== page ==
Count the Dead: Coroners, Quants, and the Birth of Death as We Know It

Count the Dead: Coroners, Quants, and the Birth of Death as We Know It

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Author/Contributor(s): Berry, Stephen
Publisher: University of North Carolina Press
Date: 05/10/2022
Binding: Paperback
Condition: NEW
The global doubling of human life expectancy between 1850 and 1950 is arguably one of the most consequential developments in human history, undergirding massive improvements in human life and lifestyles. In 1850, Americans died at an average age of 30. Today, the average is almost 80. This story is typically told as a series of medical breakthroughs--Jenner and vaccination, Lister and antisepsis, Snow and germ theory, Fleming and penicillin--but the lion's share of the credit belongs to the men and women who dedicated their lives to collecting good data. Examining the development of death registration systems in the United States--from the first mortality census in 1850 to the development of the death certificate at the turn of the century--Count the Dead argues that mortality data transformed life on Earth, proving critical to the systemization of public health, casualty reporting, and human rights.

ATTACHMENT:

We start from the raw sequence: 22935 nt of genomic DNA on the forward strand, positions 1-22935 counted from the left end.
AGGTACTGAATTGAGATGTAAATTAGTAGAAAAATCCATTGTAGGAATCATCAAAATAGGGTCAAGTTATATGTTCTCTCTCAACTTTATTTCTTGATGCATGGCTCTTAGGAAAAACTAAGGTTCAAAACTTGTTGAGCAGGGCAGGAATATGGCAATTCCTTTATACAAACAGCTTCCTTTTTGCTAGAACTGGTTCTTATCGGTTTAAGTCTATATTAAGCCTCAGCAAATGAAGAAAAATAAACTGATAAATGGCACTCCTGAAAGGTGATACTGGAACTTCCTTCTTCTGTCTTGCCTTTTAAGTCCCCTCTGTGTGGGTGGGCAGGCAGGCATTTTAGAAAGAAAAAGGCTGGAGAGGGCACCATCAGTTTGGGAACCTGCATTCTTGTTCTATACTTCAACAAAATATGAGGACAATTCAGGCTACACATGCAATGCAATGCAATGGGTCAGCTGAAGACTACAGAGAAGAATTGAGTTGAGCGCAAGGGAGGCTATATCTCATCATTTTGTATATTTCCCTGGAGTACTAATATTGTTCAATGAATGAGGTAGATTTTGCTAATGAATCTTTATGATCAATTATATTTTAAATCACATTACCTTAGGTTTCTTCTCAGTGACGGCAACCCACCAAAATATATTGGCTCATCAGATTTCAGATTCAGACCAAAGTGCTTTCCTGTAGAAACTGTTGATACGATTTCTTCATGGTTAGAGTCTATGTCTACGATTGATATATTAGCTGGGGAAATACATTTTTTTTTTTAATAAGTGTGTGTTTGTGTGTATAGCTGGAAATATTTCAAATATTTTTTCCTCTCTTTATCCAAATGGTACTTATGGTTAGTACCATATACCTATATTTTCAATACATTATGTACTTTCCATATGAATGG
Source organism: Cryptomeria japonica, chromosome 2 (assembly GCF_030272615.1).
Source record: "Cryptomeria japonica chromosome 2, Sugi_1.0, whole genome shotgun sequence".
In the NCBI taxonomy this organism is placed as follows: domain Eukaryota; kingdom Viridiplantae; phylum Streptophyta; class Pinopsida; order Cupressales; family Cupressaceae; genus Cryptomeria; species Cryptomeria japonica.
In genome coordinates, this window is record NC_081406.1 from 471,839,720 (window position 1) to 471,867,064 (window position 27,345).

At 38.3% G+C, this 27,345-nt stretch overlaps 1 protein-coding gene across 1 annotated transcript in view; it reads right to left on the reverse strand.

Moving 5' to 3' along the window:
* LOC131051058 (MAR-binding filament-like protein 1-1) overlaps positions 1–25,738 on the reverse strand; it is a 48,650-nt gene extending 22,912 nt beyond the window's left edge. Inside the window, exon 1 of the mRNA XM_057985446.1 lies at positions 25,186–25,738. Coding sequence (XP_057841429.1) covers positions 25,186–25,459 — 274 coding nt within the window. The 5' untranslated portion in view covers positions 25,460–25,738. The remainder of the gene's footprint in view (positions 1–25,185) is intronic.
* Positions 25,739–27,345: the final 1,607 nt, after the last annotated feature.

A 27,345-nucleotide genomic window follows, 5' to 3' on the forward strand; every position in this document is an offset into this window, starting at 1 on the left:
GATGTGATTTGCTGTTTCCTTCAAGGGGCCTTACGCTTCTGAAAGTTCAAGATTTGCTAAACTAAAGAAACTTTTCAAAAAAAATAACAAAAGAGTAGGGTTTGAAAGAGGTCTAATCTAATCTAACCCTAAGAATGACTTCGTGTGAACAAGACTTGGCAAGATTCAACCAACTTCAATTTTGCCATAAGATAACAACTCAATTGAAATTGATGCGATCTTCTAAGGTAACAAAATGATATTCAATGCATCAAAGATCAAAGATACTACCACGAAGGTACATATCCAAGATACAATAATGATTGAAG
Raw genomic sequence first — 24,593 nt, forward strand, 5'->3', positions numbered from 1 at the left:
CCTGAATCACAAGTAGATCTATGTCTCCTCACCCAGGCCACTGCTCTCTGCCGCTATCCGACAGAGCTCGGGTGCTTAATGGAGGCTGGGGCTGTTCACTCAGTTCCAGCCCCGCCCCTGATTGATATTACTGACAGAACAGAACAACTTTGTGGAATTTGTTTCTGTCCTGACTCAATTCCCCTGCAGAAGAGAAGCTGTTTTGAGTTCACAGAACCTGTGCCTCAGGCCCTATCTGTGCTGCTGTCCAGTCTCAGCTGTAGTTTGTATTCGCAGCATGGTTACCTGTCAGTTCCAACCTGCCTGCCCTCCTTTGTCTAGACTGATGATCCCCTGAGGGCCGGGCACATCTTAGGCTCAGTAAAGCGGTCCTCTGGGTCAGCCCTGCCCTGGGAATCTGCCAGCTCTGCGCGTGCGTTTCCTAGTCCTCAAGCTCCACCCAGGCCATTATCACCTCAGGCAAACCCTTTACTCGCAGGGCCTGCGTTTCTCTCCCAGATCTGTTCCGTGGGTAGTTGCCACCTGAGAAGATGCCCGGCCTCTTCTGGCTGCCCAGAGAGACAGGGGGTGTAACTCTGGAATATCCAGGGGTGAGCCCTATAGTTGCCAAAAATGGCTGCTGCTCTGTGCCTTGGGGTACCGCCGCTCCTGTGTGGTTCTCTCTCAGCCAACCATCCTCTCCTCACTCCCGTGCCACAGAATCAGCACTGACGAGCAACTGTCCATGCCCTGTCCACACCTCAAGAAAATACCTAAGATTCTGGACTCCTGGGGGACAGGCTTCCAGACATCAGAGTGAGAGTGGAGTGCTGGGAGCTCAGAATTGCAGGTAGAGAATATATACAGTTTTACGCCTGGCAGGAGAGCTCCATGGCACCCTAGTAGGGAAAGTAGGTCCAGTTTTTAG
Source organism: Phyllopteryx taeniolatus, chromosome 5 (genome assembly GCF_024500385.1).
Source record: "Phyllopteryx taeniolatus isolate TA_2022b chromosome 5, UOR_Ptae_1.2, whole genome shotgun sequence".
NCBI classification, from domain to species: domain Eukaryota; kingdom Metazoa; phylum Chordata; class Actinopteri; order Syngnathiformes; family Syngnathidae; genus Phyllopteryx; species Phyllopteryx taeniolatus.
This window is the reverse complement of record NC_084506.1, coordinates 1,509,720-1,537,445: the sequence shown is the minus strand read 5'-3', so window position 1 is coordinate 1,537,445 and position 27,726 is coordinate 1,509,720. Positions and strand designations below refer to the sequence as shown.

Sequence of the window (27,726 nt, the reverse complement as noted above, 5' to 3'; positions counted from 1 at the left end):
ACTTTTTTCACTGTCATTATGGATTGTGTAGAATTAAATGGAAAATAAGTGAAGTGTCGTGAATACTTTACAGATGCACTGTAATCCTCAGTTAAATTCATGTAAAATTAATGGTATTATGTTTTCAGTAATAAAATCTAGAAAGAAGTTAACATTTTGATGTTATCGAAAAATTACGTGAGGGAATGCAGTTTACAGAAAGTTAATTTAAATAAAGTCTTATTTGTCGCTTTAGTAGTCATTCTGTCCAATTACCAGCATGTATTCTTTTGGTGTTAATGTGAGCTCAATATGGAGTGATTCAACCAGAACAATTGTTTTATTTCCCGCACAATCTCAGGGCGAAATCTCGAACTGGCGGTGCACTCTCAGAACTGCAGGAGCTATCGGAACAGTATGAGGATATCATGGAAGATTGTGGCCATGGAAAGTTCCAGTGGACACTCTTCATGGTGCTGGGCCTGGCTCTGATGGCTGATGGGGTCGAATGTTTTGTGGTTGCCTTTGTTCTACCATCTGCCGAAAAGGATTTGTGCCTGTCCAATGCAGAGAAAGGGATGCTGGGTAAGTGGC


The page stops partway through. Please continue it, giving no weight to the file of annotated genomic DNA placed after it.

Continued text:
Stephen Berry shows how a network of coroners, court officials, and state and federal authorities developed methods to track and reveal patterns of dying. These officials harnessed these records to turn the collective dead into informants and in so doing allowed the dead to shape life and death as we know it today.